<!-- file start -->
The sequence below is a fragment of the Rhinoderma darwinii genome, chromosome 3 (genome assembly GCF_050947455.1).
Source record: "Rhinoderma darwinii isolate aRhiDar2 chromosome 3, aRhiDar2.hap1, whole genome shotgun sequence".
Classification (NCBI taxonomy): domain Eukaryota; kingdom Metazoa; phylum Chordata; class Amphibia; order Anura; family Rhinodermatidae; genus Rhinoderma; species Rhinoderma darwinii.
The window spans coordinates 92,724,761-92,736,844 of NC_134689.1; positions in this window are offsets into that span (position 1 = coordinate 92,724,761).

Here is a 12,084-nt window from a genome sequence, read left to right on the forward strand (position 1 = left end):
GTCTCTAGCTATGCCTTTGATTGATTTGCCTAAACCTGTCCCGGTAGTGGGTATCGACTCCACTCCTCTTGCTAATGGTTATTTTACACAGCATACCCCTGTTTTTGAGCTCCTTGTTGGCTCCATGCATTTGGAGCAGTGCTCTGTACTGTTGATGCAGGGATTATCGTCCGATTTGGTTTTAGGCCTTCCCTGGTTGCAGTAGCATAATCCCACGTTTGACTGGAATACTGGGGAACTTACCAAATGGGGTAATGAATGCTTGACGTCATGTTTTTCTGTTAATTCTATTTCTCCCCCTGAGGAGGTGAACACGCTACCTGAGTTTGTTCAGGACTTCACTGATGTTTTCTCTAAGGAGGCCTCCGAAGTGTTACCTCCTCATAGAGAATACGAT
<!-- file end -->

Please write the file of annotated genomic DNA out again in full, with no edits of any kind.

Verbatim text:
The sequence below is a fragment of the Rhinoderma darwinii genome, chromosome 3 (genome assembly GCF_050947455.1).
Source record: "Rhinoderma darwinii isolate aRhiDar2 chromosome 3, aRhiDar2.hap1, whole genome shotgun sequence".
Classification (NCBI taxonomy): domain Eukaryota; kingdom Metazoa; phylum Chordata; class Amphibia; order Anura; family Rhinodermatidae; genus Rhinoderma; species Rhinoderma darwinii.
The window spans coordinates 92,724,761-92,736,844 of NC_134689.1; positions in this window are offsets into that span (position 1 = coordinate 92,724,761).

Here is a 12,084-nt window from a genome sequence, read left to right on the forward strand (position 1 = left end):
GTCTCTAGCTATGCCTTTGATTGATTTGCCTAAACCTGTCCCGGTAGTGGGTATCGACTCCACTCCTCTTGCTAATGGTTATTTTACACAGCATACCCCTGTTTTTGAGCTCCTTGTTGGCTCCATGCATTTGGAGCAGTGCTCTGTACTGTTGATGCAGGGATTATCGTCCGATTTGGTTTTAGGCCTTCCCTGGTTGCAGTAGCATAATCCCACGTTTGACTGGAATACTGGGGAACTTACCAAATGGGGTAATGAATGCTTGACGTCATGTTTTTCTGTTAATTCTATTTCTCCCCCTGAGGAGGTGAACACGCTACCTGAGTTTGTTCAGGACTTCACTGATGTTTTCTCTAAGGAGGCCTCCGAAGTGTTACCTCCTCATAGAGAATACGAT